Is assessment of sexual arousal in rapists worthwhile? A critique of current methods and the development of a response compatibility approach

Joseph C. Blader, William L. Marshall

Research output: Contribution to journalArticle

49 Scopus citations

Abstract

Assessment procedures currently in use with sexual offenders which measure their patterns of sexual arousal are reviewed, and their application to rapists found to be of questionable validity. These techniques primarily emphasize features of the laboratory stimuli used to elicit sexual arousal in males; that is, these methods compare sexual arousal elicited by consensual versus forceful sexual depictions. These procedures assume that greater erectile responses to depictions of sexual assault relative to consensual sex bear an important relationship to sexually aggressive behavior. This review suggests that such a relation is tenuous because arousal to the stimuli employed is not usually a functional antecedent or aspect of sexual assault. Furthermore, arousal patterns do not reliably distinguish rapists from non-rapists, and suppression of arousal to aggressive stimuli is unproved as a useful treatment target for rapists. It is concluded that this form of assessment had limited usefulness for determinations of dangerousness, prognosis, or treatment needs. This paper outlines an alternative model in which sexual assaults against adults are based upon the compatibility of the responses of sexual arousal and coercion, rather than upon arousal to deviant stimulus configurations.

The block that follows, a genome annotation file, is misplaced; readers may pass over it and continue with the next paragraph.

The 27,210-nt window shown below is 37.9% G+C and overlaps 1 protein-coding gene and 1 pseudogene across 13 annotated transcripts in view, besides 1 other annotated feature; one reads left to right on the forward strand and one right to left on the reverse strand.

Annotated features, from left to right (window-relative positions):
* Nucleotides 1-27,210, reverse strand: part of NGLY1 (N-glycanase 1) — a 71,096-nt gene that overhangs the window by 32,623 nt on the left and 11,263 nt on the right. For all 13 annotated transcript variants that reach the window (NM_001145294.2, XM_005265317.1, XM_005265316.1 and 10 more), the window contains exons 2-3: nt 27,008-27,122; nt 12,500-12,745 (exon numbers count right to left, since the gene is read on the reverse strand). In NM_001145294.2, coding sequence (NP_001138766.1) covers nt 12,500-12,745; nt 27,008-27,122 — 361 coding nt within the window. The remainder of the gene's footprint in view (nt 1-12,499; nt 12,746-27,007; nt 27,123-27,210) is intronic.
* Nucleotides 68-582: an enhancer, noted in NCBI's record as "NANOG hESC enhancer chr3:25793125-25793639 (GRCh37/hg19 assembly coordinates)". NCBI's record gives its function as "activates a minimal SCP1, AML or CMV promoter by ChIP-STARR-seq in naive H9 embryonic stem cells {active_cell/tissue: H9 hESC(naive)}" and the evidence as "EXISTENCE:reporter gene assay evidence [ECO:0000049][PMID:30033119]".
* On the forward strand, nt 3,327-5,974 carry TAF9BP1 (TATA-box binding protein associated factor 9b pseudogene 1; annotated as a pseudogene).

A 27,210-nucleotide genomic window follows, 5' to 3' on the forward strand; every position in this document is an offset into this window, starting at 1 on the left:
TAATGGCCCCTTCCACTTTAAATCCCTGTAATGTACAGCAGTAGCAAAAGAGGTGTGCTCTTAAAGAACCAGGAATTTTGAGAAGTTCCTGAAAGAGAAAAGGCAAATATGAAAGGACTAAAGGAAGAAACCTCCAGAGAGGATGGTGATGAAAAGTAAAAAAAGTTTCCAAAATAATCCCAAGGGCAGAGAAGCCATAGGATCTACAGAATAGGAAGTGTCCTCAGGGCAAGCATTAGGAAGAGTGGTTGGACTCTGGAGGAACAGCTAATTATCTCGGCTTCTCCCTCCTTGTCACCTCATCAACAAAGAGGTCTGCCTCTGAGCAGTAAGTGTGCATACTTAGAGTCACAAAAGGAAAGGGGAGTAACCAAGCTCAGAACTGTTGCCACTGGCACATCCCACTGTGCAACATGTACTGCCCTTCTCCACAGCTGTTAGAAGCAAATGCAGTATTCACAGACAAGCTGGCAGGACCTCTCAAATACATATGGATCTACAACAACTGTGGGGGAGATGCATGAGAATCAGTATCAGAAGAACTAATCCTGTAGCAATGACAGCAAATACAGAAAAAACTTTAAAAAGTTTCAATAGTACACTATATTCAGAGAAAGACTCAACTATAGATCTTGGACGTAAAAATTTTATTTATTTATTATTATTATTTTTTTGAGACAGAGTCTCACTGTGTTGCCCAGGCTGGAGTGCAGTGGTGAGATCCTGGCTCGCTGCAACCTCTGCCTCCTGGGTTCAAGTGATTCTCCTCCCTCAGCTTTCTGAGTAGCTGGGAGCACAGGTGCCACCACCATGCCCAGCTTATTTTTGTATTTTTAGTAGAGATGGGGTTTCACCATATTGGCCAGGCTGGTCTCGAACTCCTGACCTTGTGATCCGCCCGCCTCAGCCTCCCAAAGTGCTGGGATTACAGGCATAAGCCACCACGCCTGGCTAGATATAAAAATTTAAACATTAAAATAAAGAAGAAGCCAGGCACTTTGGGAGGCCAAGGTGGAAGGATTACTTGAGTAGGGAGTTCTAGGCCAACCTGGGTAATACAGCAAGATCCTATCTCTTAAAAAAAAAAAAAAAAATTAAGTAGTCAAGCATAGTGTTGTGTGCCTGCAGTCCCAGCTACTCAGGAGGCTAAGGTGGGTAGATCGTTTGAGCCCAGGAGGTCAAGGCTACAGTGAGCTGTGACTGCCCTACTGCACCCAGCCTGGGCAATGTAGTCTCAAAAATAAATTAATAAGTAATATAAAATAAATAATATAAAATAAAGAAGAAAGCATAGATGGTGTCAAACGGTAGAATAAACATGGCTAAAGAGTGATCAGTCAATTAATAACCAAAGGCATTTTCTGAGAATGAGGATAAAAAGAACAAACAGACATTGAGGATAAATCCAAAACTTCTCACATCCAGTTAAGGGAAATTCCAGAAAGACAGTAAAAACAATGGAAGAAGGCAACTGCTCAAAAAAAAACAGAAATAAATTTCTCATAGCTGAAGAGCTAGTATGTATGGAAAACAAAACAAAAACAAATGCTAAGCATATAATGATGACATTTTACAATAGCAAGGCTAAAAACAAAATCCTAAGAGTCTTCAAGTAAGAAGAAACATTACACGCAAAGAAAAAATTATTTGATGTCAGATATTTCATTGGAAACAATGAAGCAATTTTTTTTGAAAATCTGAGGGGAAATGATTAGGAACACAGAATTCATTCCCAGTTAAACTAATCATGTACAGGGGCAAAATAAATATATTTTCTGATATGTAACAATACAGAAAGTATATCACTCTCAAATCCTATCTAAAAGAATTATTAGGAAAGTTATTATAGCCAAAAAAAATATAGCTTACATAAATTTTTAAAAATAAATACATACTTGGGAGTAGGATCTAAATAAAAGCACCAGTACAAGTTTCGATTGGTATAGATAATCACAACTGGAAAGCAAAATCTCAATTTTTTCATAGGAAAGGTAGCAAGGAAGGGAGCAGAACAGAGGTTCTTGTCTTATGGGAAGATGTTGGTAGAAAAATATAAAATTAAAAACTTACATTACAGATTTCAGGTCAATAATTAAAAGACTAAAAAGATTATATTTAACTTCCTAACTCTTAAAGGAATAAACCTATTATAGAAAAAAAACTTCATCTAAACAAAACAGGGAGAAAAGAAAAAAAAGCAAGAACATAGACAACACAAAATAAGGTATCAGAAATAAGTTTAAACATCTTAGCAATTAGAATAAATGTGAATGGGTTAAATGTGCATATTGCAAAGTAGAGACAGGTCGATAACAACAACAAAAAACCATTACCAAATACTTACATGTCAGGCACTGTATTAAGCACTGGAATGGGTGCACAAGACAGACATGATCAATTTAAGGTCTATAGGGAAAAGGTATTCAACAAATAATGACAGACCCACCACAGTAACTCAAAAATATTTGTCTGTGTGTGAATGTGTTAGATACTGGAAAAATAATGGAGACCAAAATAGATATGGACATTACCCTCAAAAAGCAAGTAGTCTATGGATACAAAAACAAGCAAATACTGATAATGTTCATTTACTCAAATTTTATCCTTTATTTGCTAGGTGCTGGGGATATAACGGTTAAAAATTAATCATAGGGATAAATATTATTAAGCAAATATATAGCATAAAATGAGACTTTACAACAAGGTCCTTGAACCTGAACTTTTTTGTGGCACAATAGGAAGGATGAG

Original languageEnglish (US)
Pages (from-to)569-587
Number of pages19
JournalClinical Psychology Review
Volume9
Issue number5
DOIs
StatePublished - 1989
Externally publishedYes

ASJC Scopus subject areas

  • Clinical Psychology
  • Psychiatry and Mental health

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